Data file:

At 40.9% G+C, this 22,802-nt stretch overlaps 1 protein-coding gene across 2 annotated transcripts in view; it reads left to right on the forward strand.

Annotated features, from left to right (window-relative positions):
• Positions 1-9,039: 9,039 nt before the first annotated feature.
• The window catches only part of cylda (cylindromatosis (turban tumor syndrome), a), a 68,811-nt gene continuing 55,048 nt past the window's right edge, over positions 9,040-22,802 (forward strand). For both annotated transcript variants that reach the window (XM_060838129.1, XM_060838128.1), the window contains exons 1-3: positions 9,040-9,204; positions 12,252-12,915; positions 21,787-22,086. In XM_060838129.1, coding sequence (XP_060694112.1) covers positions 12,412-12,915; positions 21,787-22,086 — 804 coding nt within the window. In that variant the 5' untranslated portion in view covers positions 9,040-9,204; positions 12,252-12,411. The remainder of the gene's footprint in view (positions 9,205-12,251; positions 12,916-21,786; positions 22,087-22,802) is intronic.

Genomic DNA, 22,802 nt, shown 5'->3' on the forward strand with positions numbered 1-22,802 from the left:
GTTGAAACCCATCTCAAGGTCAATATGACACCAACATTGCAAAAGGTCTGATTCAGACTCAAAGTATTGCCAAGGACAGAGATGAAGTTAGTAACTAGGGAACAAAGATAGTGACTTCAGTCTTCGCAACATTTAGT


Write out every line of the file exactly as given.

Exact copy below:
At 40.9% G+C, this 22,802-nt stretch overlaps 1 protein-coding gene across 2 annotated transcripts in view; it reads left to right on the forward strand.

Annotated features, from left to right (window-relative positions):
• Positions 1-9,039: 9,039 nt before the first annotated feature.
• The window catches only part of cylda (cylindromatosis (turban tumor syndrome), a), a 68,811-nt gene continuing 55,048 nt past the window's right edge, over positions 9,040-22,802 (forward strand). For both annotated transcript variants that reach the window (XM_060838129.1, XM_060838128.1), the window contains exons 1-3: positions 9,040-9,204; positions 12,252-12,915; positions 21,787-22,086. In XM_060838129.1, coding sequence (XP_060694112.1) covers positions 12,412-12,915; positions 21,787-22,086 — 804 coding nt within the window. In that variant the 5' untranslated portion in view covers positions 9,040-9,204; positions 12,252-12,411. The remainder of the gene's footprint in view (positions 9,205-12,251; positions 12,916-21,786; positions 22,087-22,802) is intronic.

Genomic DNA, 22,802 nt, shown 5'->3' on the forward strand with positions numbered 1-22,802 from the left:
GTTGAAACCCATCTCAAGGTCAATATGACACCAACATTGCAAAAGGTCTGATTCAGACTCAAAGTATTGCCAAGGACAGAGATGAAGTTAGTAACTAGGGAACAAAGATAGTGACTTCAGTCTTCGCAACATTTAGT